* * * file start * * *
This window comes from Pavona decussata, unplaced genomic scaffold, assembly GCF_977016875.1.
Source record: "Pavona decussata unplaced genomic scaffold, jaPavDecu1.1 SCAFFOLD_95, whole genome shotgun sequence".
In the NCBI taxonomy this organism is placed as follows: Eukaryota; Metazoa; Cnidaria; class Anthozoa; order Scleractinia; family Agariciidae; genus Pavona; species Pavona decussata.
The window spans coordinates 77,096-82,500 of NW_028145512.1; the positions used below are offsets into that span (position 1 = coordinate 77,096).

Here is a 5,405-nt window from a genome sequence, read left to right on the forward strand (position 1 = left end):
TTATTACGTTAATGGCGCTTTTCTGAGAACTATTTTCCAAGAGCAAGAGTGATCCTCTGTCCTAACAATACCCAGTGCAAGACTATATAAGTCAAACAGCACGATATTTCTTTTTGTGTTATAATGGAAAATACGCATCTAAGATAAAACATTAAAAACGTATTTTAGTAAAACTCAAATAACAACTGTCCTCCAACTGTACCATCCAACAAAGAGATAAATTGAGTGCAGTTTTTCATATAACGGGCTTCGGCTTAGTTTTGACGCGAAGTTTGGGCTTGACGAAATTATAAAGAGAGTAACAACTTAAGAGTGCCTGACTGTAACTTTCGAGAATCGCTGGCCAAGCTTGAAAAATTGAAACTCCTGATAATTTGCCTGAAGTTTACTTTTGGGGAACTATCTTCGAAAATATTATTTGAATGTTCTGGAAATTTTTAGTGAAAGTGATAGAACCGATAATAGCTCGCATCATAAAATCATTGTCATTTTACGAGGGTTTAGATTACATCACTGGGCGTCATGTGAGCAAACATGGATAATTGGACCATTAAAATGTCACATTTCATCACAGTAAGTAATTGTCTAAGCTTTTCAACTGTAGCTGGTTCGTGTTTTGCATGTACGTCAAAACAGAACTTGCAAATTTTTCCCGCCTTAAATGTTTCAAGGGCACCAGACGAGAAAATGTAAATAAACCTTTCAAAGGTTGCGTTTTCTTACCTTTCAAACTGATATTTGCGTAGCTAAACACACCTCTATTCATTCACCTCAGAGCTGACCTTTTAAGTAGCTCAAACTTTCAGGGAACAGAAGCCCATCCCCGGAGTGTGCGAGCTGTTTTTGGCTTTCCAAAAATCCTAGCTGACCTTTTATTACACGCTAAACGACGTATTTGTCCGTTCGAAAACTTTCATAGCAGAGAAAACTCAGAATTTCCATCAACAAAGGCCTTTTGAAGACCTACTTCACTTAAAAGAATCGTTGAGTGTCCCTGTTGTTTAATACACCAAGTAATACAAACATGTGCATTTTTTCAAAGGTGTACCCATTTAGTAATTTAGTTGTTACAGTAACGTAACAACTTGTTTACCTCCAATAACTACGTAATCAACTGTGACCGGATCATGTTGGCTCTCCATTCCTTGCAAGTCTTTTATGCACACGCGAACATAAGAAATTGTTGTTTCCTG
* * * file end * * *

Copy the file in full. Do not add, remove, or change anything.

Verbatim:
This window comes from Pavona decussata, unplaced genomic scaffold, assembly GCF_977016875.1.
Source record: "Pavona decussata unplaced genomic scaffold, jaPavDecu1.1 SCAFFOLD_95, whole genome shotgun sequence".
In the NCBI taxonomy this organism is placed as follows: Eukaryota; Metazoa; Cnidaria; class Anthozoa; order Scleractinia; family Agariciidae; genus Pavona; species Pavona decussata.
The window spans coordinates 77,096-82,500 of NW_028145512.1; the positions used below are offsets into that span (position 1 = coordinate 77,096).

Here is a 5,405-nt window from a genome sequence, read left to right on the forward strand (position 1 = left end):
TTATTACGTTAATGGCGCTTTTCTGAGAACTATTTTCCAAGAGCAAGAGTGATCCTCTGTCCTAACAATACCCAGTGCAAGACTATATAAGTCAAACAGCACGATATTTCTTTTTGTGTTATAATGGAAAATACGCATCTAAGATAAAACATTAAAAACGTATTTTAGTAAAACTCAAATAACAACTGTCCTCCAACTGTACCATCCAACAAAGAGATAAATTGAGTGCAGTTTTTCATATAACGGGCTTCGGCTTAGTTTTGACGCGAAGTTTGGGCTTGACGAAATTATAAAGAGAGTAACAACTTAAGAGTGCCTGACTGTAACTTTCGAGAATCGCTGGCCAAGCTTGAAAAATTGAAACTCCTGATAATTTGCCTGAAGTTTACTTTTGGGGAACTATCTTCGAAAATATTATTTGAATGTTCTGGAAATTTTTAGTGAAAGTGATAGAACCGATAATAGCTCGCATCATAAAATCATTGTCATTTTACGAGGGTTTAGATTACATCACTGGGCGTCATGTGAGCAAACATGGATAATTGGACCATTAAAATGTCACATTTCATCACAGTAAGTAATTGTCTAAGCTTTTCAACTGTAGCTGGTTCGTGTTTTGCATGTACGTCAAAACAGAACTTGCAAATTTTTCCCGCCTTAAATGTTTCAAGGGCACCAGACGAGAAAATGTAAATAAACCTTTCAAAGGTTGCGTTTTCTTACCTTTCAAACTGATATTTGCGTAGCTAAACACACCTCTATTCATTCACCTCAGAGCTGACCTTTTAAGTAGCTCAAACTTTCAGGGAACAGAAGCCCATCCCCGGAGTGTGCGAGCTGTTTTTGGCTTTCCAAAAATCCTAGCTGACCTTTTATTACACGCTAAACGACGTATTTGTCCGTTCGAAAACTTTCATAGCAGAGAAAACTCAGAATTTCCATCAACAAAGGCCTTTTGAAGACCTACTTCACTTAAAAGAATCGTTGAGTGTCCCTGTTGTTTAATACACCAAGTAATACAAACATGTGCATTTTTTCAAAGGTGTACCCATTTAGTAATTTAGTTGTTACAGTAACGTAACAACTTGTTTACCTCCAATAACTACGTAATCAACTGTGACCGGATCATGTTGGCTCTCCATTCCTTGCAAGTCTTTTATGCACACGCGAACATAAGAAATTGTTGTTTCCTG